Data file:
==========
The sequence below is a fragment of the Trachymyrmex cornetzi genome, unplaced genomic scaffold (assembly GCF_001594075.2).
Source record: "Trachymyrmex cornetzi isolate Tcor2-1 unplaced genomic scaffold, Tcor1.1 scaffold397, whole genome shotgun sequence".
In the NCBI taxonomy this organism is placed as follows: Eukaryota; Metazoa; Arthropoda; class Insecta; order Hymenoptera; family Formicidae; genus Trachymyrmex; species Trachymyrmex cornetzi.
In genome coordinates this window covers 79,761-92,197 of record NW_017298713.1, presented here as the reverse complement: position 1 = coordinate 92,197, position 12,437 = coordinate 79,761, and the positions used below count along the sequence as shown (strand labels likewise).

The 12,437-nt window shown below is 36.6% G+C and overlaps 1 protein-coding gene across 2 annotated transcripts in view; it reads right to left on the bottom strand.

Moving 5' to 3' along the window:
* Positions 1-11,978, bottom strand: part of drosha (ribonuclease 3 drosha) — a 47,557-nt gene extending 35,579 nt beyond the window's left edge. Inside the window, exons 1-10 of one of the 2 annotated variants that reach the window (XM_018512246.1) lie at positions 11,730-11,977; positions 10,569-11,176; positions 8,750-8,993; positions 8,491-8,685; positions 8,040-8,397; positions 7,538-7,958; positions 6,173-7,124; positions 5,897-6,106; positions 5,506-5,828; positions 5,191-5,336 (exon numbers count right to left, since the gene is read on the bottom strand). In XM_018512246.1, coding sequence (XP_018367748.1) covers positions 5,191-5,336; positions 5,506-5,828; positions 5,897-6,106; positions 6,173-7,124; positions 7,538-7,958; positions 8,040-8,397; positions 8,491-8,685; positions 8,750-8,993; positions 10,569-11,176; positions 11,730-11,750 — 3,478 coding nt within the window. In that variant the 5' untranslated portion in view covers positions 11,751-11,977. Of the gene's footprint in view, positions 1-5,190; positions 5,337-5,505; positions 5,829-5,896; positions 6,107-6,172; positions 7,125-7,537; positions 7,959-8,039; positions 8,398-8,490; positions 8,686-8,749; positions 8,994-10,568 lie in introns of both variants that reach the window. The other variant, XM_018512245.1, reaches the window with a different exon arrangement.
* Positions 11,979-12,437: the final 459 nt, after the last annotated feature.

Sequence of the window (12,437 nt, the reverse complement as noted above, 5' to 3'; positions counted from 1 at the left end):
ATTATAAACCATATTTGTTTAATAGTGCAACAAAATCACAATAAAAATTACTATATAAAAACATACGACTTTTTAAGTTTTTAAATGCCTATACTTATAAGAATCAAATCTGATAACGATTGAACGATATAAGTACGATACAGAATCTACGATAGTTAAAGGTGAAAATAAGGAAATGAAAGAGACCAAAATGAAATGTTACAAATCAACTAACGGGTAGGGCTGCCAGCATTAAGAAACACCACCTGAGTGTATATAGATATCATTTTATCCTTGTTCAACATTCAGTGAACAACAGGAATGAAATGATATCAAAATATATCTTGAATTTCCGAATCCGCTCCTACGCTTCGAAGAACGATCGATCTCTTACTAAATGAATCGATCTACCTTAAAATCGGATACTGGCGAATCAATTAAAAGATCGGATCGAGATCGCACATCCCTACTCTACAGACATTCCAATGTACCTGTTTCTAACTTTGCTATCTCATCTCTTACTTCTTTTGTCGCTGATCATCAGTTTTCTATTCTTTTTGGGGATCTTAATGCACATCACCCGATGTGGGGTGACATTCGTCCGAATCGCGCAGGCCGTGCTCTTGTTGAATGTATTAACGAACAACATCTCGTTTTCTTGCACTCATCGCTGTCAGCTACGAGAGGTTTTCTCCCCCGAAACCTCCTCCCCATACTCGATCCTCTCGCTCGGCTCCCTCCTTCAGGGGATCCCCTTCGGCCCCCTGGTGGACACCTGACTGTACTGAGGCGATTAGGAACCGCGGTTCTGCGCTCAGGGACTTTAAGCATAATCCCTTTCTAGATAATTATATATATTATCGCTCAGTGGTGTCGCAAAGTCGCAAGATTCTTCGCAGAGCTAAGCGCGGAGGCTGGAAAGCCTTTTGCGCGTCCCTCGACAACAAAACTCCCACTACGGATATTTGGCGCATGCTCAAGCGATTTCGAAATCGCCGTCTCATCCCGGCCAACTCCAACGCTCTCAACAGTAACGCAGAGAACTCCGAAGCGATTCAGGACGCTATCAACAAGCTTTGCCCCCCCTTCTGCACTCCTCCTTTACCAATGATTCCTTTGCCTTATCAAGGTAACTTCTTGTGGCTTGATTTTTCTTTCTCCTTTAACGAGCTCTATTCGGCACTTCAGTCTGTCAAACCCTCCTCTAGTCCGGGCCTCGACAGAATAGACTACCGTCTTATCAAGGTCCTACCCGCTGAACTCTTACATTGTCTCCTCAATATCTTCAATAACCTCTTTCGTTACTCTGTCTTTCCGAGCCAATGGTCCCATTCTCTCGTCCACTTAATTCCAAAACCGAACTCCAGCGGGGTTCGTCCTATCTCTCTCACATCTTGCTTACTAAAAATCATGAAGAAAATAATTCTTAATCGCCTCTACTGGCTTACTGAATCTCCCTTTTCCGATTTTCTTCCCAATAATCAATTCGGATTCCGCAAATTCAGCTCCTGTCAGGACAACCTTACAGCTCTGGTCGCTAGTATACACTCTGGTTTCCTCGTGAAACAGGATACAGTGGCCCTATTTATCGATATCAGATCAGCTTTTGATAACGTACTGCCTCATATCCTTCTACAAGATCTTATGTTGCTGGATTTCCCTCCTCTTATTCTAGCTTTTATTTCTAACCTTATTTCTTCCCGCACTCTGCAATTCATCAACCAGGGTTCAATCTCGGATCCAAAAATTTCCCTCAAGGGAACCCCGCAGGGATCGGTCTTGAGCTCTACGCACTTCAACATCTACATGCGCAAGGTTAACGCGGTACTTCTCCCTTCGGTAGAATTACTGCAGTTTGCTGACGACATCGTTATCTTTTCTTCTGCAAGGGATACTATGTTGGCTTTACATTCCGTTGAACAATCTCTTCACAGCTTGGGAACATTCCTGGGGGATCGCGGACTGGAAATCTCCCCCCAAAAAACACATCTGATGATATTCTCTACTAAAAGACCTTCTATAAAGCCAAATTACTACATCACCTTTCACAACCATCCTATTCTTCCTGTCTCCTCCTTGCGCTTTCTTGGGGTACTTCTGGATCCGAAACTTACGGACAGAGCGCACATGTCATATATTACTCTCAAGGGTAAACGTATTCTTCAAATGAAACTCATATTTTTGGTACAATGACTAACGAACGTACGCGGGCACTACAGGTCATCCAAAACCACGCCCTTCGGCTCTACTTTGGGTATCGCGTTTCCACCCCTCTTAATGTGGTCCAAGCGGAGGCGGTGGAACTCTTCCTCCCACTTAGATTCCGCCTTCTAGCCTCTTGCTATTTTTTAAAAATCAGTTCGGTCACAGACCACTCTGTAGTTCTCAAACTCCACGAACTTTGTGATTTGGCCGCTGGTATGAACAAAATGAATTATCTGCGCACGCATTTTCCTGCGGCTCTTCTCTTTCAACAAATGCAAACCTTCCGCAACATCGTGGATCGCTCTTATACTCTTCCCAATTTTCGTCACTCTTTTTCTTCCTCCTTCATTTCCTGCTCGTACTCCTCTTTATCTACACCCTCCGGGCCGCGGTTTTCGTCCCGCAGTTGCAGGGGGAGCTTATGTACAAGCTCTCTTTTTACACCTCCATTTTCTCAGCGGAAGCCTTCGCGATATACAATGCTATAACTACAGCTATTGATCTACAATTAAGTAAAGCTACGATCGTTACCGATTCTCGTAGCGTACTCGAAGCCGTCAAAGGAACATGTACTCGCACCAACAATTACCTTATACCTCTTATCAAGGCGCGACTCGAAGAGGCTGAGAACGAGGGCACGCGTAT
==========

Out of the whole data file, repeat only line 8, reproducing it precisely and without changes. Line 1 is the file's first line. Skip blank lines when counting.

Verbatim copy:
* Positions 11,979-12,437: the final 459 nt, after the last annotated feature.